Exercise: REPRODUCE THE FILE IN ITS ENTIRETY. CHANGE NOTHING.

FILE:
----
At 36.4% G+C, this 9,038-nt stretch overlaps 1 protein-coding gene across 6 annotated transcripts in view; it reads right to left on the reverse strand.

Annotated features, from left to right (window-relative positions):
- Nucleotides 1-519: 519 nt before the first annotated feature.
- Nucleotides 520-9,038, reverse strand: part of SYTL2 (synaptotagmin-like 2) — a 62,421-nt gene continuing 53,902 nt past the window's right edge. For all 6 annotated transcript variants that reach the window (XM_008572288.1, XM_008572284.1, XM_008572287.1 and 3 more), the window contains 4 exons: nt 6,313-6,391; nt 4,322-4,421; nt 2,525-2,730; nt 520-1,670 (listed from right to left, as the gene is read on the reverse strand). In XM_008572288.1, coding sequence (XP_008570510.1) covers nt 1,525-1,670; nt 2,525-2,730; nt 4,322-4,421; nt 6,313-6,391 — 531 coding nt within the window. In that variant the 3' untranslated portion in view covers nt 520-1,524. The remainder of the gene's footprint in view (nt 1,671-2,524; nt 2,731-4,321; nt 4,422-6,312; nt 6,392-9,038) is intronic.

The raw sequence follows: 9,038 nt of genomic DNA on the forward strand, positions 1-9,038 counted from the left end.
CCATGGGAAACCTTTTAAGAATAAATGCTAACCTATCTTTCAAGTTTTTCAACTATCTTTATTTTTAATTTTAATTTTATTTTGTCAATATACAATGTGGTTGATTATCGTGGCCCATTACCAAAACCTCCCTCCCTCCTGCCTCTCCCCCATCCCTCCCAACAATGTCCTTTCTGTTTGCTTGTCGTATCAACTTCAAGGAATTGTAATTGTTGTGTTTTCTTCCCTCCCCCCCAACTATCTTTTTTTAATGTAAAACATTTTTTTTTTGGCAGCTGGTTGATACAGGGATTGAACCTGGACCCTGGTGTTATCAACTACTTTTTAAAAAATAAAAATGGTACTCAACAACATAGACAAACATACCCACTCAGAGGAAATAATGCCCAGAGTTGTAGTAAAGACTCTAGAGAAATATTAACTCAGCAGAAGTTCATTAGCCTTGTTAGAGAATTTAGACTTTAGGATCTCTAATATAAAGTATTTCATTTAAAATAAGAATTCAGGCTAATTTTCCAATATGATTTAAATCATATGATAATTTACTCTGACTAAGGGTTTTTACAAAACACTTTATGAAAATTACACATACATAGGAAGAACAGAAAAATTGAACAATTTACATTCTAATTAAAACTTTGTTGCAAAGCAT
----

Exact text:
At 36.4% G+C, this 9,038-nt stretch overlaps 1 protein-coding gene across 6 annotated transcripts in view; it reads right to left on the reverse strand.

Annotated features, from left to right (window-relative positions):
- Nucleotides 1-519: 519 nt before the first annotated feature.
- Nucleotides 520-9,038, reverse strand: part of SYTL2 (synaptotagmin-like 2) — a 62,421-nt gene continuing 53,902 nt past the window's right edge. For all 6 annotated transcript variants that reach the window (XM_008572288.1, XM_008572284.1, XM_008572287.1 and 3 more), the window contains 4 exons: nt 6,313-6,391; nt 4,322-4,421; nt 2,525-2,730; nt 520-1,670 (listed from right to left, as the gene is read on the reverse strand). In XM_008572288.1, coding sequence (XP_008570510.1) covers nt 1,525-1,670; nt 2,525-2,730; nt 4,322-4,421; nt 6,313-6,391 — 531 coding nt within the window. In that variant the 3' untranslated portion in view covers nt 520-1,524. The remainder of the gene's footprint in view (nt 1,671-2,524; nt 2,731-4,321; nt 4,422-6,312; nt 6,392-9,038) is intronic.

The raw sequence follows: 9,038 nt of genomic DNA on the forward strand, positions 1-9,038 counted from the left end.
CCATGGGAAACCTTTTAAGAATAAATGCTAACCTATCTTTCAAGTTTTTCAACTATCTTTATTTTTAATTTTAATTTTATTTTGTCAATATACAATGTGGTTGATTATCGTGGCCCATTACCAAAACCTCCCTCCCTCCTGCCTCTCCCCCATCCCTCCCAACAATGTCCTTTCTGTTTGCTTGTCGTATCAACTTCAAGGAATTGTAATTGTTGTGTTTTCTTCCCTCCCCCCCAACTATCTTTTTTTAATGTAAAACATTTTTTTTTTGGCAGCTGGTTGATACAGGGATTGAACCTGGACCCTGGTGTTATCAACTACTTTTTAAAAAATAAAAATGGTACTCAACAACATAGACAAACATACCCACTCAGAGGAAATAATGCCCAGAGTTGTAGTAAAGACTCTAGAGAAATATTAACTCAGCAGAAGTTCATTAGCCTTGTTAGAGAATTTAGACTTTAGGATCTCTAATATAAAGTATTTCATTTAAAATAAGAATTCAGGCTAATTTTCCAATATGATTTAAATCATATGATAATTTACTCTGACTAAGGGTTTTTACAAAACACTTTATGAAAATTACACATACATAGGAAGAACAGAAAAATTGAACAATTTACATTCTAATTAAAACTTTGTTGCAAAGCAT